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Does Canada Need Mandatory HACCP? Evidence from the Ontario Food Processing Sector

Listed author(s):
  • Deepananda Herath
  • Spencer Henson
Registered author(s):

    "The likelihood of the voluntary adoption of hazard analysis and critical control point (HACCP) among food processing firms is evaluated by exploring the perceptions of food safety managers with respect to a range of possible motivating factors including the exogenous pressure to adopt HACCP, efficacy of existing food safety controls, perception that HACCP will improve the firm's food safety controls, relative costs and benefits of HACCP implementation, impact of HACCP on business performance, and the nature of barriers to implementing HACCP. While market-based factors exert substantial pressure on firms to adopt HACCP, many food safety managers perceive that their existing food safety controls are adequate to meet existing food safety demands. While good manufacturing practice (GMP) and traceability are considered the most efficacious food safety controls, HACCP is most often perceived to provide intangible and "incidental" benefits that are often not recognized by food safety managers a priori. An important barrier to the voluntary adoption of HACCP is the perceived questionable appropriateness of HACCP for enhancing food safety controls, while financial constraints can be an absolute barrier to implementation. The results suggest a number of potential strategies through which the implementation of HACCP might be facilitated and enhanced through cooperation and coordination between regulators and industry organizations." Copyright 2006 Canadian Agricultural Economics Society.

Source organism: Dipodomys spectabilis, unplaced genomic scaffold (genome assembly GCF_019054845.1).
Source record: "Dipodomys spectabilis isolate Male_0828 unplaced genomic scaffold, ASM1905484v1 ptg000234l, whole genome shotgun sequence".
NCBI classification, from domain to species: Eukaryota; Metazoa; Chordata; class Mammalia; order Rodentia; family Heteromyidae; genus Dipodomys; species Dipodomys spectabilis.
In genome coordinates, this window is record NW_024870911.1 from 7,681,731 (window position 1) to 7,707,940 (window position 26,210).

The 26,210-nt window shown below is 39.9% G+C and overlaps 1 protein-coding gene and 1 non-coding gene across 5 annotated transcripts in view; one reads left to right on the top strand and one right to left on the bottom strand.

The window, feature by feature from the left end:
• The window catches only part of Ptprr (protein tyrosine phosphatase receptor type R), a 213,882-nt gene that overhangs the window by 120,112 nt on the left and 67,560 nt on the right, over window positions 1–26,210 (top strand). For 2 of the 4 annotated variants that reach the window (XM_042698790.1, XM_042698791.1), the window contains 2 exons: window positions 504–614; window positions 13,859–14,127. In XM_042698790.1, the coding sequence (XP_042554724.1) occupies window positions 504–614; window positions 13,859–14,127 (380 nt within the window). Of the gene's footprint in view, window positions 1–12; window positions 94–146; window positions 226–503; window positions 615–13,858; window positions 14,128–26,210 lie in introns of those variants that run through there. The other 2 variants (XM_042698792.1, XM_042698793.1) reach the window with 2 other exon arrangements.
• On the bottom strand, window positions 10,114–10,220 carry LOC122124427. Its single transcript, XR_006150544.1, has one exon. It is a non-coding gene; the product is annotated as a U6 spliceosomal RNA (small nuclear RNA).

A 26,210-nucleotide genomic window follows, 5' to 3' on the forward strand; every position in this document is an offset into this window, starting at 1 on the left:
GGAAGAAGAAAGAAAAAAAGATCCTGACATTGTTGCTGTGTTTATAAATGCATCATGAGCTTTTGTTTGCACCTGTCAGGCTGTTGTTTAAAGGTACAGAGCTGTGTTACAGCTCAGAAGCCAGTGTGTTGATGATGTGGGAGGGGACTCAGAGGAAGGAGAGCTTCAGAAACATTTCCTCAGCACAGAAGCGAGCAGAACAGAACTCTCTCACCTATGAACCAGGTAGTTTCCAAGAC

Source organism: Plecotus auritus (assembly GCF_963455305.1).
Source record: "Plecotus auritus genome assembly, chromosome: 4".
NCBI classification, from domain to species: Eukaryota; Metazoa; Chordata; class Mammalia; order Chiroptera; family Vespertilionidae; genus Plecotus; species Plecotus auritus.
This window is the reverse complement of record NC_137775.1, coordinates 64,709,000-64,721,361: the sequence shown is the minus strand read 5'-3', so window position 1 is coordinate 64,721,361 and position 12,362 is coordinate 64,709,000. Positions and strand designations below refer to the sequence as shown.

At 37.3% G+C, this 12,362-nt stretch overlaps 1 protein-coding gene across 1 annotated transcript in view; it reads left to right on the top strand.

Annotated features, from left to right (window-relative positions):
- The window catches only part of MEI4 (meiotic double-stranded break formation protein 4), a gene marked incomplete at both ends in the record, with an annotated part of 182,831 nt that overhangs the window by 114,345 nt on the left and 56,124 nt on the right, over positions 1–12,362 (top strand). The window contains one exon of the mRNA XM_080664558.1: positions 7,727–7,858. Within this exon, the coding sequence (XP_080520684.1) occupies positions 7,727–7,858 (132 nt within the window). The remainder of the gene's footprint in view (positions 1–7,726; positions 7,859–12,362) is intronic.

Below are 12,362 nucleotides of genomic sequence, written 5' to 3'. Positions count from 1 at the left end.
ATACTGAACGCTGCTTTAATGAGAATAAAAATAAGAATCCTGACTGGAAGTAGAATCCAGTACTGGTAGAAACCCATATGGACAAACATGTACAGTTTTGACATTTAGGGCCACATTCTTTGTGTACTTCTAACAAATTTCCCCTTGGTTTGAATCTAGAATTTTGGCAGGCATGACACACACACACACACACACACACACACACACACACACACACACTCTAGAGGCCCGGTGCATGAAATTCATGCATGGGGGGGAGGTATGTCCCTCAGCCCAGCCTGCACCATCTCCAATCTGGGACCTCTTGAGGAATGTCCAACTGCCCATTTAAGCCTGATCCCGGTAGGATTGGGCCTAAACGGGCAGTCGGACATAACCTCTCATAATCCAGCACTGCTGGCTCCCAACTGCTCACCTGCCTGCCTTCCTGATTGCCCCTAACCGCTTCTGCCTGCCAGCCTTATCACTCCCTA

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    Article provided by Canadian Agricultural Economics Society/Societe canadienne d'agroeconomie in its journal Canadian Journal of Agricultural Economics/Revue canadienne d'agroeconomie.

    Volume (Year): 54 (2006)
    Issue (Month): 4 (December)
    Pages: 443-459

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    Handle: RePEc:bla:canjag:v:54:y:2006:i:4:p:443-459
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